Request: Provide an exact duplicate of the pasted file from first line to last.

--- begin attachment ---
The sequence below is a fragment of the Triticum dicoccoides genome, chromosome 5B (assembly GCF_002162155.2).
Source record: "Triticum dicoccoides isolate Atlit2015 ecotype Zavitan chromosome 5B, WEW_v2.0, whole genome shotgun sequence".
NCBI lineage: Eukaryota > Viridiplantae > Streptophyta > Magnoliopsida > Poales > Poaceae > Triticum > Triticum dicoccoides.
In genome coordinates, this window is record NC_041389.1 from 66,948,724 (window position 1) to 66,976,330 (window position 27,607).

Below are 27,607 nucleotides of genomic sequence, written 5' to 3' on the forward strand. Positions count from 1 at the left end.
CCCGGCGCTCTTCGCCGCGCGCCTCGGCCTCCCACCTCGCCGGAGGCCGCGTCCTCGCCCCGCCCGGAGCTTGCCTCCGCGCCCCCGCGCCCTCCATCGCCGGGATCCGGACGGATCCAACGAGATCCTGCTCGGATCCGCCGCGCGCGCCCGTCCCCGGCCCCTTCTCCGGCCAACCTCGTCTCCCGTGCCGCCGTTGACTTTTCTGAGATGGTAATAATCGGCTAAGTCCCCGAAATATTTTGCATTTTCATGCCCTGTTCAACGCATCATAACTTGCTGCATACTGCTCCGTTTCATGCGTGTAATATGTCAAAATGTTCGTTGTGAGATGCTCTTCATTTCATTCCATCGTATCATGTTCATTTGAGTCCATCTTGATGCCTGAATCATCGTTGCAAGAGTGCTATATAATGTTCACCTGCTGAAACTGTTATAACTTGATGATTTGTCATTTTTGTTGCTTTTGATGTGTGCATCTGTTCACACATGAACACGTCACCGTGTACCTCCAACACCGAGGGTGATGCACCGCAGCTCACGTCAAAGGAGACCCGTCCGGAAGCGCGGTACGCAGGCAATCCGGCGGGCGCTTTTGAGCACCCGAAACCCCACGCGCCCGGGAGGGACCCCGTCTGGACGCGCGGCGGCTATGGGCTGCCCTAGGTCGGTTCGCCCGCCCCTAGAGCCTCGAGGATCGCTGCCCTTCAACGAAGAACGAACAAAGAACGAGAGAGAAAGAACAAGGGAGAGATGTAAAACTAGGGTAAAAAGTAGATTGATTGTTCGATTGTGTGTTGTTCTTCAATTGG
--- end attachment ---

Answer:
The sequence below is a fragment of the Triticum dicoccoides genome, chromosome 5B (assembly GCF_002162155.2).
Source record: "Triticum dicoccoides isolate Atlit2015 ecotype Zavitan chromosome 5B, WEW_v2.0, whole genome shotgun sequence".
NCBI lineage: Eukaryota > Viridiplantae > Streptophyta > Magnoliopsida > Poales > Poaceae > Triticum > Triticum dicoccoides.
In genome coordinates, this window is record NC_041389.1 from 66,948,724 (window position 1) to 66,976,330 (window position 27,607).

Below are 27,607 nucleotides of genomic sequence, written 5' to 3' on the forward strand. Positions count from 1 at the left end.
CCCGGCGCTCTTCGCCGCGCGCCTCGGCCTCCCACCTCGCCGGAGGCCGCGTCCTCGCCCCGCCCGGAGCTTGCCTCCGCGCCCCCGCGCCCTCCATCGCCGGGATCCGGACGGATCCAACGAGATCCTGCTCGGATCCGCCGCGCGCGCCCGTCCCCGGCCCCTTCTCCGGCCAACCTCGTCTCCCGTGCCGCCGTTGACTTTTCTGAGATGGTAATAATCGGCTAAGTCCCCGAAATATTTTGCATTTTCATGCCCTGTTCAACGCATCATAACTTGCTGCATACTGCTCCGTTTCATGCGTGTAATATGTCAAAATGTTCGTTGTGAGATGCTCTTCATTTCATTCCATCGTATCATGTTCATTTGAGTCCATCTTGATGCCTGAATCATCGTTGCAAGAGTGCTATATAATGTTCACCTGCTGAAACTGTTATAACTTGATGATTTGTCATTTTTGTTGCTTTTGATGTGTGCATCTGTTCACACATGAACACGTCACCGTGTACCTCCAACACCGAGGGTGATGCACCGCAGCTCACGTCAAAGGAGACCCGTCCGGAAGCGCGGTACGCAGGCAATCCGGCGGGCGCTTTTGAGCACCCGAAACCCCACGCGCCCGGGAGGGACCCCGTCTGGACGCGCGGCGGCTATGGGCTGCCCTAGGTCGGTTCGCCCGCCCCTAGAGCCTCGAGGATCGCTGCCCTTCAACGAAGAACGAACAAAGAACGAGAGAGAAAGAACAAGGGAGAGATGTAAAACTAGGGTAAAAAGTAGATTGATTGTTCGATTGTGTGTTGTTCTTCAATTGG